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ICO explained

ICO definition

An initial coin offering (ICO) is a campaign used by cryptocurrency startups to raise money. Although this crowdfunding technique is still relied on by some companies, the amount of capital generated through ICOs has dwindled substantially from the peak of $3 billion achieved in January 2018 – after Bitcoin achieved its all-time high of almost $20,000, and just before the cryptocurrency’s precipitous decline.

What does ICO mean?

Unlike conventional crowdfunding campaigns, where a consumer may make a donation because they like a product, initial coin offerings are motivated by the prospect of receiving a return on an investment. Usually, a startup will provide a detailed white paper that outlines their business proposition and why there is a market for it. This document will also provide a thorough explanation of the economics behind the coin that’s the subject of the offering, and what it’s for. Oftentimes, a breakdown is provided that itemizes how funds raised through the ICO will be spent.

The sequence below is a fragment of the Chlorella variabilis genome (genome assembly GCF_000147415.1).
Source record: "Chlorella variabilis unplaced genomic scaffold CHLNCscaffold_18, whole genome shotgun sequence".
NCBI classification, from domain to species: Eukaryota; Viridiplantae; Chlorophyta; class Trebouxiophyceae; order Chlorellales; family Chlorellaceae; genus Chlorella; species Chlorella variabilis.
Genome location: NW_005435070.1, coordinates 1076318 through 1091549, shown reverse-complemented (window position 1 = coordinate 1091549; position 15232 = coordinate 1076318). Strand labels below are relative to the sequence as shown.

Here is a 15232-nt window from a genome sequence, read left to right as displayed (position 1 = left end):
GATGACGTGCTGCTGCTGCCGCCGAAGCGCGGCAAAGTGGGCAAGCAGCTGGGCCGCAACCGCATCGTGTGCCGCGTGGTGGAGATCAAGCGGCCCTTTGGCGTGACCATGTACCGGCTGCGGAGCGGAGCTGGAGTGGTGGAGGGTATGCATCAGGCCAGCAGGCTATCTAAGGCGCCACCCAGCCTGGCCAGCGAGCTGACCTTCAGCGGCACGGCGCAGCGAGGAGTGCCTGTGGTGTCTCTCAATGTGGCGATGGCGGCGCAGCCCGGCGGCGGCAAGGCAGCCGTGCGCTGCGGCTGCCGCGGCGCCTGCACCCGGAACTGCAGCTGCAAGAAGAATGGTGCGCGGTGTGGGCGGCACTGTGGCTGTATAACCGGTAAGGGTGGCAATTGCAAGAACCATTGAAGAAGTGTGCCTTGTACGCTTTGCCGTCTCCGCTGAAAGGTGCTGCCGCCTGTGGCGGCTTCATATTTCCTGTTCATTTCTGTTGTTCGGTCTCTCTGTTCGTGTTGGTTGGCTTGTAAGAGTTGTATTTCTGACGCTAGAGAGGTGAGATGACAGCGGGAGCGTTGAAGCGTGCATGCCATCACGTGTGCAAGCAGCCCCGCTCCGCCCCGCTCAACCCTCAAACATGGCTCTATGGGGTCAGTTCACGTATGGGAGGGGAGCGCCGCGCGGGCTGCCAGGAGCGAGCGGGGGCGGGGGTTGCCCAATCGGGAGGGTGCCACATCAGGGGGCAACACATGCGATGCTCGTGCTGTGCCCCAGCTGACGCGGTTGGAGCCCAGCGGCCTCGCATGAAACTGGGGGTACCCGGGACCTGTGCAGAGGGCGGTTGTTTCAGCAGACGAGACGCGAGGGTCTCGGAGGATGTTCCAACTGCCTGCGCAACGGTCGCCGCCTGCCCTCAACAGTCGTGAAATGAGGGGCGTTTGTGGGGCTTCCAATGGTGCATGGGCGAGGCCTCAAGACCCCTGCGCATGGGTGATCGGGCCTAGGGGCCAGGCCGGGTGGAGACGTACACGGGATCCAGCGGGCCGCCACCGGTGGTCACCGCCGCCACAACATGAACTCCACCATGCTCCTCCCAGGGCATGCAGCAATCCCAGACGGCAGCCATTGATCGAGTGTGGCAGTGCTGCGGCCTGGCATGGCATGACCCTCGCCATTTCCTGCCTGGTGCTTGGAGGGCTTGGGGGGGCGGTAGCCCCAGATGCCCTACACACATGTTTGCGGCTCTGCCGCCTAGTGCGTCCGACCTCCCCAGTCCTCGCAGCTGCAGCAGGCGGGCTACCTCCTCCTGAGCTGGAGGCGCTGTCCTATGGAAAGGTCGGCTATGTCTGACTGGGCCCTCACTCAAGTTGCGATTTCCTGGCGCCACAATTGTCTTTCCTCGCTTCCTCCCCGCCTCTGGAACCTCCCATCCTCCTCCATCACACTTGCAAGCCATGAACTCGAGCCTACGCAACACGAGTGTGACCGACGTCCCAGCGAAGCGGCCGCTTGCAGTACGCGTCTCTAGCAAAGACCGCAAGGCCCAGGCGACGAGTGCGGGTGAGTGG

Initial coin offerings are not to be confused with initial public offerings, the route that traditional companies use to distribute shares and make their debut on the stock market. ICOs are not held through a centralized entity, nor are they regulated. Instead of shares, investors will receive a number of cryptocurrency tokens that’s proportionate to their contribution. The risk here is that these tokens could end up being worthless – or worse, could be exposed as a scam.

A major factor in the downfall of ICOs has been the fact that many of them struggle to survive. In June 2018, research by a US university revealed that most tokens fail within four months of a sale concluding – and just 44.2% make it to their fifth month.

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